[by Rhoda Faller]
The 40th Adolf and Sara Van Der Walde and Israel Rosenbloum Charitable Fund Adath Jeshurun Music Festival, held Sunday evening, March 13, was a true delight. The festival’s theme, “Gematria: Treasures of Jewish Music,” featured the wonderful voices of Voces Novae Choral Renaissance, Adath Jeshurun’s Cantor David Lipp, Cantor Sharon Hordes of Keneseth Israel and the community adult and junior choirs.
The words to the music, much of which would be familiar to synagogue attendees, were presented with variations to familiar melodies. The evening, which marked Voces Novae’s third appearance at the festival and their 18th year of performing, is led by the charming Frank A. Heller, III. Heller explained that the numbers 3, 18 and 40 are all significant in Judaism and shared that Voces Novae is, “… dedicated to awakening the highest musical artistry …,” and their mostly a cappella performance met that goal.
Choir members, garbed in formal attire, entered the sanctuary, found their designated places and opened their music books with precision. Since only a handful of the members are Jewish, hearing their rather precise pronunciation of Hebrew, and later Yiddish, gave testament to their hard work and professionalism.
I must also compliment Dr. Louie Bailey, who accompanied the group on piano. His truly was an accompaniment since it complemented the music without overwhelming it, as so often happens when instruments are paired with singing voices. This is of particular import to me since I have a hearing problem that does not allow me to filter sounds. Thus, loud music overwhelms my ability to hear the singers.
The program began with “Oseh Shalom” with all the choirs participating. The community choirs were in the front of the sanctuary with members of Voces Novae standing along the walls lining both sides. The rounds of music and the combination of voices coming together enclosed me in a wonderful cocoon of music.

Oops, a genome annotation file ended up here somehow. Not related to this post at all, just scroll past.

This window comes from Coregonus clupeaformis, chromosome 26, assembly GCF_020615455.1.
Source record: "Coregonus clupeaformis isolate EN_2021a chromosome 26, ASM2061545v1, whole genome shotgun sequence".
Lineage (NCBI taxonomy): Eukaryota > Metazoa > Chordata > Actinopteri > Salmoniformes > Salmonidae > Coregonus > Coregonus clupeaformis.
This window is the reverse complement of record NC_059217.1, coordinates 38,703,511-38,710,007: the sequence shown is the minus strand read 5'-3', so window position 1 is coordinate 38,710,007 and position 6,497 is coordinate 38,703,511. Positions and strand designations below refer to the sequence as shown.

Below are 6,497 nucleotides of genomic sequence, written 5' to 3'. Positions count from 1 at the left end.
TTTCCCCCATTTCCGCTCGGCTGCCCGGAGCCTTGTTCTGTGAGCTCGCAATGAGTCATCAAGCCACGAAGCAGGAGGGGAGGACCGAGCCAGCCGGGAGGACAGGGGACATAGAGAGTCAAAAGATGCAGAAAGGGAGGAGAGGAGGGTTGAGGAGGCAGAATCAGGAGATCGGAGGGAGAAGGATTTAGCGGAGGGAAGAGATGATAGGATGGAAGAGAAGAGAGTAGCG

Voces Novae followed with “Adon Olam” and then “Zacharti Lach” along with Cantor Lipp. “Avinu Malkeinu” featured Cantors Hordes and Lipp and Voces Novae joined him for “Od Yizkor Lonu.” A quartet sang “Tov Lehodos” and “Shir Hama’alot” was performed by the women of Voces Novae.
Cantor Lipp joined the choir in “Birth is a Beginning,” a song celebrating his 10th anniversary of service to the congregation and written for him by his predecessor, Cantor Marshall Portnoy. A “traditional” version of “Oseh Shalom” followed. I was surprised to learn that this “traditional” version premiered at the first Chassidic Song festival in Israel in 1969. I had truly thought I had heard it forever.
Next was “Sh’ma Koleinu” with Voces Novae and Cantor Lipp followed by the world premier of “Stars and Celebrations,” an instrumental piece written by Jeremy Beck and performed by Leah Arsenault, Marion Gibson, Andrea Levine, Matthew Karr and Steve Causey.
Following the intermission, Cantors Lipp and Hordes chanted “Y’varech’cha” and continued with a rousing “Kol Han’shama T’halel Yah” along with Voces Novae and the Community Adult Choir. Cantor Hordes accompanied Voces Novae and the Community Adult Choir in “Shalom Rav.”
How lucky Adath Jeshurun is that Cantor Lipp did not decide early on to be a rock star. His Doo Wop-style in a never heard before version of “I Have a Little Dreydel” brought joy, laughter and fun to the performance, and the audience was most enthusiastic. He was joined Voces Novae and the community choirs. A lively “Bei Mir Bisti Sheyn,” featuring the entire Voces Novae Choir with Cantor Hordes as the centerpiece (garbed in a multicolored boa) was memorable. The final number, “Mi Shebeirach,” was done as a tribute to the late Debbie Friedman.
Volunteer bakers supplied literally thousands of bite-sized treats at the dessert reception after the program. The work of many volunteers, including children involved in the art project, made the evening a delight to the eyes, ears and mouth.